JG Ballard dies after long illness

Empire of the SunThe author JG Ballard, best known for his novel, Empire of the Sun, has died after a long illness. The author of 15 novels and scores of short stories, Ballard grew up amongst the expatriate community in Shanghai. During World War II, at the age of 12, he was interned for three years in a camp run by the Japanese along with his parents and younger sister. Empire of the Sun was based on his experience in the prison camp.

Thursday, 9 April 2009

2009 Galaxy British Book Awards - A Literary Victory for Obama

The Girl with the Dragon TattooBarack Obama’s memoir of his early life, Dreams from my Father, has been selected as the 2009 Tesco Biography of the Year award in the 2009 Galaxy British Book Awards. Obama beat off competition such as Paul O’Grady, Julie Walters and Dawn French to claim the award. Obama had also been shortlisted for the Borders Author of the Year award which was won by Aravind Adiga, author of the Man Booker winner The White Tiger. Four of the 2009 Galaxy awards went to crime books. Books Direct Crime Thriller of the Year was won by the late Stieg Larsson for The Girl with the Dragon Tattoo, the first in a trilogy the Swedish author and journalist left unpublished when he died in 2004.

Waterstone’s New Writer of the Year Award was Tom Rob Smith for Child 44, a murder mystery set in Soviet Russia. Another haunting tale of murder and suspense, The Suspicions of Mr Whicher, won Kate Summerscale the Popular Non-Fiction Award, beating such luminaries as Stephen Fry and Andrew Marr and giving her another trophy to put next to the BBC Samuel Johnson award. Summerscale’s book also won the ultimate accolade, The Galaxy Book of the Year.

Meanwhile, there was also good news for Kate Atkinson, whose number one bestselling paperback When Will There Be Good News? was named Richard & Judy’s Best Read of the Year. Second place in the Richard & Judy Best Read of the Year went to The Gargoyle by Andrew Davidson, while the third slot was reserved for Elizabeth H Winthrop’s study of adolescence, December.

Sebastian Faulks, writing as Ian Fleming, went on to pick up the Sainsbury’s Popular Fiction Award for the James Bond novel Devil May Care.

Michael Palin was this year’s winner of the Outstanding Achievement award.

International best-selling author Stephenie Meyer, who has been hailed as the successor to J K Rowling for her popular Twilight series of vampire stories, beat the mega successful Harry Potter creator to the W.H. Smith Children’s Book of the Year for Breaking Dawn. Twilight, the first book in the cult series, about a teenage girl who falls for a vampire was recently released as a blockbusting film.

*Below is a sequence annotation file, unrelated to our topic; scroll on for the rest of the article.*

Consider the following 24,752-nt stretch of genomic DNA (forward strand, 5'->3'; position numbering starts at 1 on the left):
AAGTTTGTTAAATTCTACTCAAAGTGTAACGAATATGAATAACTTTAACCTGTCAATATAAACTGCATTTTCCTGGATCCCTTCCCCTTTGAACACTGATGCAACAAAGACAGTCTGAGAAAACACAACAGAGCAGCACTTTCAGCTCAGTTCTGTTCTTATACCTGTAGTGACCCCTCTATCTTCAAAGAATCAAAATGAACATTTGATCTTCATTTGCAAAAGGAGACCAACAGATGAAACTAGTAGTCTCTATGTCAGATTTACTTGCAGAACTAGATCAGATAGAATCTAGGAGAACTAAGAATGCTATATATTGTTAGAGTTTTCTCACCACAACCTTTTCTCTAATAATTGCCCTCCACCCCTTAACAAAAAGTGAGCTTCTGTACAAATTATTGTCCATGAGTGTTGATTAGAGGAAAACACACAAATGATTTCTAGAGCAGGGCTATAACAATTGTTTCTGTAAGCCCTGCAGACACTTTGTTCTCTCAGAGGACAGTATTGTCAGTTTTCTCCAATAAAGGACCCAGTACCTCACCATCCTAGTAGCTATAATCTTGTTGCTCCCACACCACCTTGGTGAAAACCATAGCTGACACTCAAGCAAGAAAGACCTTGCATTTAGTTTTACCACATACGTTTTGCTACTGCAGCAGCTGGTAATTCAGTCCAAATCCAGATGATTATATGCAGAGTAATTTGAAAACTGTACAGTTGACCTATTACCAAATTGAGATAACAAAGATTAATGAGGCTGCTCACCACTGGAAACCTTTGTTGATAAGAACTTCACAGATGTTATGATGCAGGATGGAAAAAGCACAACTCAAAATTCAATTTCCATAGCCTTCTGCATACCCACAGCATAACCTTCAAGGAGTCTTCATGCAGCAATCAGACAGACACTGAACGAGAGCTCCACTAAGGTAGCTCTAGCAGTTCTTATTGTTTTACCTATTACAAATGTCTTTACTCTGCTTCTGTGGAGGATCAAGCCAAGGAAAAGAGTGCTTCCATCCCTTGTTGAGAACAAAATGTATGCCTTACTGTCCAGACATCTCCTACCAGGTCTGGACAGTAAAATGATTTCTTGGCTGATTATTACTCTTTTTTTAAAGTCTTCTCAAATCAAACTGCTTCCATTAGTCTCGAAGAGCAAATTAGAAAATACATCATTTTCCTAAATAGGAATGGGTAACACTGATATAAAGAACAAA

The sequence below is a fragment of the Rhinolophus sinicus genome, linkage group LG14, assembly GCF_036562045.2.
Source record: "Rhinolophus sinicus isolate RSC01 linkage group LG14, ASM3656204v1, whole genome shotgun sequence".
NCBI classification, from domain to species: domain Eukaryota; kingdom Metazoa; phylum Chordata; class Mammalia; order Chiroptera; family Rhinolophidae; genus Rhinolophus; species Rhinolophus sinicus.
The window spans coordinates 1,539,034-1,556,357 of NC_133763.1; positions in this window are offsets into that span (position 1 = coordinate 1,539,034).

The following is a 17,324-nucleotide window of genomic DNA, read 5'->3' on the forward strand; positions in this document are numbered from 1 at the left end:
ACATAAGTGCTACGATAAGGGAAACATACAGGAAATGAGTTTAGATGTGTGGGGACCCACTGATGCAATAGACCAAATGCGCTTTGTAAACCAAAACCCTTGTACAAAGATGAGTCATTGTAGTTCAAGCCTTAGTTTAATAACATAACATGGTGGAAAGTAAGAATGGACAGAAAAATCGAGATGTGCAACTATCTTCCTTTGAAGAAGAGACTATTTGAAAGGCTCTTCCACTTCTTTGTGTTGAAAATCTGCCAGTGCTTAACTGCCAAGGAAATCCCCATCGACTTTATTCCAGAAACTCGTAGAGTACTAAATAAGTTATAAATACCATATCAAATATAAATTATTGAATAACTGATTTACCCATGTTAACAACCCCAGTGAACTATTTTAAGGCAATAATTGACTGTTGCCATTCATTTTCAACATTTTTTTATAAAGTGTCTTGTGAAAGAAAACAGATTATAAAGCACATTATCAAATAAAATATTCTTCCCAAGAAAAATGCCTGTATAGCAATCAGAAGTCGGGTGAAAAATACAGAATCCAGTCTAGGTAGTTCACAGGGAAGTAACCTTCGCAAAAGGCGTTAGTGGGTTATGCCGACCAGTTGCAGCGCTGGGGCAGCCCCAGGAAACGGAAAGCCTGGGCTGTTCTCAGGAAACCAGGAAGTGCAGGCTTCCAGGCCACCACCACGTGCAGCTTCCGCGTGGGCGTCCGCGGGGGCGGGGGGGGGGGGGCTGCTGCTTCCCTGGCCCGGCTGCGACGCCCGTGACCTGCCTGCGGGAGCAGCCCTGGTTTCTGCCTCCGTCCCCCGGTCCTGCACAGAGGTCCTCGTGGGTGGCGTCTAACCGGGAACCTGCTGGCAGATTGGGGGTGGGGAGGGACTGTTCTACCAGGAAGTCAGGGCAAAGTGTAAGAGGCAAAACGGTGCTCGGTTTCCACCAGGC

The Galaxy British Book Awards (also known as The Nibbies, because of the distinctive pen-nib trophies) are described as the Oscars of the book trade, where the glitterati and the literati mix. The Galaxy British Book Awards, started in 1990, are the only awards which take votes from both the book-buying public and the Academy of the British book industry, made up of publishers, booksellers, past winners and other representatives of the British book industry.

Tuesday, 7 April 2009

The Bahh Band at the Courthouse - Classical Indian, with a difference...

The Bahh BandThe Bahh Band play the Ennistymon Courthouse Gallery on Thursday, April 9th (8 pm, 8 euro). "The Bahh Band are a unique collective of musicians from various countries and backgrounds based in the West of Ireland. Bahh have been delighting audiences over the last two years, in sessions and concerts in various venues in Ireland and across Europe. They recently made a lasting impression on early morning crowds in the Body and Soul area at the Electric Picnic festival. The music has roots in the Classical Indian tradition but bridges the gap between such diverse influences as Ravi Shankar, Jimi Hendrix and Robert Johnson. The core members are Mattu on the sarod (a 25 stringed Indian lute), Ciro on tabla (the famous Indian hand drums), Tom Portman on dobro (slide guitar) and vocals, Pauly Smalls on double bass and Brian Fleming on bodhrán and percussion. The group regularly invites guest musicians to perform with them including vocalists and other instrumentalists. Their performances are an enchanting mix of ancient ragas from India with a passionate and innovative interpretation of modern forms. Truly a sight and sound to behold." "Bahh" is a Bengali word to express the inexpressible - it literally means "what words?" Website: